Monads and the meaning of imperative language — the delicious alpheccar does a lovely job of introducing denotational semantics without saying enough to scare you off, and shows how exceptions (or even assert) in imperative languages are, at bottom, the Maybe monad. This point generalises (apparently – I know enough to believe it could be true, but not enough to assert that it isn’t untrue) to “any formal description of control flow in an imperative language will be monadic in nature.” Gorgeous.
The stuff about defining domains (and that being the hard part) is resonating with me just now; I’ve spent the day nailing down definitions of sets describing a particular aspect of my pet specification language, CspCASL, and it’s not trivial. And this is the easy part: not proper “domains”, just sets without much internal structure. Markus does that, for the model semantics. Anyway, yay language design.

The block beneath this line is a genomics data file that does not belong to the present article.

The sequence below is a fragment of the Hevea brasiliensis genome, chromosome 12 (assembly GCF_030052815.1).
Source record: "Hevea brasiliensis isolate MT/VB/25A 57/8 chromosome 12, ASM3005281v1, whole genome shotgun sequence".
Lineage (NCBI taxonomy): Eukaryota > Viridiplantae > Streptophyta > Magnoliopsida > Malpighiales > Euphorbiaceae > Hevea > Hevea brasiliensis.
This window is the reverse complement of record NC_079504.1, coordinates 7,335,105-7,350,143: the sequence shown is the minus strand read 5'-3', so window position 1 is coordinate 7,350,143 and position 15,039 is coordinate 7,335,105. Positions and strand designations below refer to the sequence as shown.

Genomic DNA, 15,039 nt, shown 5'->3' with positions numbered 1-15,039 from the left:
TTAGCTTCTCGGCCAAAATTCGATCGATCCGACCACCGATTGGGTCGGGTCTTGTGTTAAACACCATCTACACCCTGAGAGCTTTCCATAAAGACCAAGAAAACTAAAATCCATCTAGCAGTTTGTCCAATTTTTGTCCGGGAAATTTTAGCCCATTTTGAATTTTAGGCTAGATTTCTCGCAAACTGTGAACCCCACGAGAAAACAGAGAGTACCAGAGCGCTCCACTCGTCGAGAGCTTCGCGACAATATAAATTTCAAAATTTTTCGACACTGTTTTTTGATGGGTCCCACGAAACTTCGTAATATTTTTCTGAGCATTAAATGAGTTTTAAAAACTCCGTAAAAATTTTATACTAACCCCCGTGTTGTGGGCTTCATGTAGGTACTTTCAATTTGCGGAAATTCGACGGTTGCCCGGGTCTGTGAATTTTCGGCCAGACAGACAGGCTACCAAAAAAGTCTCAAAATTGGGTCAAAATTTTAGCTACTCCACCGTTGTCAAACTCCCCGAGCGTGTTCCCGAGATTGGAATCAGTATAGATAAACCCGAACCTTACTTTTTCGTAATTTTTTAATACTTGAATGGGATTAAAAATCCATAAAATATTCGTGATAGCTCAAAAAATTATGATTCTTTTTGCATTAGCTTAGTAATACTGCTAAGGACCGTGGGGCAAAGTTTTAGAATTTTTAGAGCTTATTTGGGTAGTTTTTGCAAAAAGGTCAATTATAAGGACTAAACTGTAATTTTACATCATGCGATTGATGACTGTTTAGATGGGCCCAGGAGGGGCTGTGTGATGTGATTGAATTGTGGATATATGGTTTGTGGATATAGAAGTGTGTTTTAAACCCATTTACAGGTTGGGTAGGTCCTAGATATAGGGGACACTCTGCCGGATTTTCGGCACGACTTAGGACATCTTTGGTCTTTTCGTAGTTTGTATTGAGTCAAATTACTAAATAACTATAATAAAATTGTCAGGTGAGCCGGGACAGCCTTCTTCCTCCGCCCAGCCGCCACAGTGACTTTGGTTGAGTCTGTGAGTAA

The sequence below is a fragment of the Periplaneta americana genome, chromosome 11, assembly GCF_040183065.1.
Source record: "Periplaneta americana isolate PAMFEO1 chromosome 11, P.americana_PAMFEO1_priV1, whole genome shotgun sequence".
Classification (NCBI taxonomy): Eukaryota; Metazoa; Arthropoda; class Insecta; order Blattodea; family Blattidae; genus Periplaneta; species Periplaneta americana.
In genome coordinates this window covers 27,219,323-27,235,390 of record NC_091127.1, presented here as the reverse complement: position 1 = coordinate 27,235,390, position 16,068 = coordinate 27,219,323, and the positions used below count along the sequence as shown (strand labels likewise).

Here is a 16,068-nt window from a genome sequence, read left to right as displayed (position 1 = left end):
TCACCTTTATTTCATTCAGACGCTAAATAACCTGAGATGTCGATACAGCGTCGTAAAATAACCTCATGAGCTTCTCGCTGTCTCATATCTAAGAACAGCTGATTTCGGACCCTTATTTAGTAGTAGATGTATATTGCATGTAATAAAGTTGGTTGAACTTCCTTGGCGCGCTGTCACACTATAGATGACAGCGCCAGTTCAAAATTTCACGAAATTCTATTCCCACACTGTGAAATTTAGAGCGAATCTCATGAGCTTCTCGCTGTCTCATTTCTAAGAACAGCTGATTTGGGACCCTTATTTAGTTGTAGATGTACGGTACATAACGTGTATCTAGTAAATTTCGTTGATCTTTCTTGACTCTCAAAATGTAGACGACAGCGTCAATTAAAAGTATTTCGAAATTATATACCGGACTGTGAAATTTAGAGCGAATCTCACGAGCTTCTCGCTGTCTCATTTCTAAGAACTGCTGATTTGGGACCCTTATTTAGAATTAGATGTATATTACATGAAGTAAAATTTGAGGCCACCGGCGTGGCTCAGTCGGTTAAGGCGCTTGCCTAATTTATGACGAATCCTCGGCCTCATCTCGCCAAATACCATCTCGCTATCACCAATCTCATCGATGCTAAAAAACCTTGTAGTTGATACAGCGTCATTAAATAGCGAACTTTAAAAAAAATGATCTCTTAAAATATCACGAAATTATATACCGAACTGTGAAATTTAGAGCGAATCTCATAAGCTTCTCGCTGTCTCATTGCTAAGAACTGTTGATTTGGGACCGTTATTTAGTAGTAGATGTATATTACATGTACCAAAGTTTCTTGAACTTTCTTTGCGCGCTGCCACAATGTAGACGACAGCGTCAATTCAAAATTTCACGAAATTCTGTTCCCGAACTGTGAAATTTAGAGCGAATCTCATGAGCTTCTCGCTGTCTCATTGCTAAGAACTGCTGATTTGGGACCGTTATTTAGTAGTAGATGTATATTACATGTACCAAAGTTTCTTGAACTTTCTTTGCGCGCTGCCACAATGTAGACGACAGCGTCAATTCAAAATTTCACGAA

Formally describing languages is hard. That’s why it doesn’t happen much yet, which is one reason our current languages situation is so messy. My hand-waving prediction: it’s hard but not intractable, and we’re getting better and better at it; in time it’ll be a sufficiently managable problem, with sufficiently good tool support, that languages which aren’t formally described will stagnate in comparison to the new languages then appearing. Naturally, from where I’m standing I see the increasing convergance of computer languages (sounds like a dumbing-down term but I’m really just trying to cover both programming and specification) with full-blown mathematical logic in all its various and colourful forms. Mathematics is the language for describing things formally; a computer program is by necessity a formal description of something, therefore this convergance seems like it will be a good thing – again, from where I’m standing. Whether or not it appears that way because where I’m standing is a good place to get a view of what’s going on, or just because that’s all you can see from here, remains to be seen. ;-)